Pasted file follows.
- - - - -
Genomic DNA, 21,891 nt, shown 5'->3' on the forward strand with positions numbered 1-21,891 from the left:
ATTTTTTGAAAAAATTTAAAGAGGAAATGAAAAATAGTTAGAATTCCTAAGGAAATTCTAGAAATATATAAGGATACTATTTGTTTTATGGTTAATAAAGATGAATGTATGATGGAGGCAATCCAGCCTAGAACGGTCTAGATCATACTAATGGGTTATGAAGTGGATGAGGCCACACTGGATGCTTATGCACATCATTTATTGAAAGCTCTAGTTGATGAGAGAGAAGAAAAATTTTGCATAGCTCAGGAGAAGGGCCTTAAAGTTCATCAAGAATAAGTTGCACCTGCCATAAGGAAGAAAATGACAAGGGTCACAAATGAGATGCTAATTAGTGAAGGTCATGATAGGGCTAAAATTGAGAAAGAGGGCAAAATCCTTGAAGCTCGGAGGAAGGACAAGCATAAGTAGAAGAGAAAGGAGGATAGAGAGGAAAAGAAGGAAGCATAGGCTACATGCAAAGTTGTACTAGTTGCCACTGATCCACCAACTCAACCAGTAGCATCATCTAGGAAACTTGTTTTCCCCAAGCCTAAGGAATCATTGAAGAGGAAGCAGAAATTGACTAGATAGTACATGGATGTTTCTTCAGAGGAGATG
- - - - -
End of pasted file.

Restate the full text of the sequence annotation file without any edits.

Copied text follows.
Genomic DNA, 21,891 nt, shown 5'->3' on the forward strand with positions numbered 1-21,891 from the left:
ATTTTTTGAAAAAATTTAAAGAGGAAATGAAAAATAGTTAGAATTCCTAAGGAAATTCTAGAAATATATAAGGATACTATTTGTTTTATGGTTAATAAAGATGAATGTATGATGGAGGCAATCCAGCCTAGAACGGTCTAGATCATACTAATGGGTTATGAAGTGGATGAGGCCACACTGGATGCTTATGCACATCATTTATTGAAAGCTCTAGTTGATGAGAGAGAAGAAAAATTTTGCATAGCTCAGGAGAAGGGCCTTAAAGTTCATCAAGAATAAGTTGCACCTGCCATAAGGAAGAAAATGACAAGGGTCACAAATGAGATGCTAATTAGTGAAGGTCATGATAGGGCTAAAATTGAGAAAGAGGGCAAAATCCTTGAAGCTCGGAGGAAGGACAAGCATAAGTAGAAGAGAAAGGAGGATAGAGAGGAAAAGAAGGAAGCATAGGCTACATGCAAAGTTGTACTAGTTGCCACTGATCCACCAACTCAACCAGTAGCATCATCTAGGAAACTTGTTTTCCCCAAGCCTAAGGAATCATTGAAGAGGAAGCAGAAATTGACTAGATAGTACATGGATGTTTCTTCAGAGGAGATG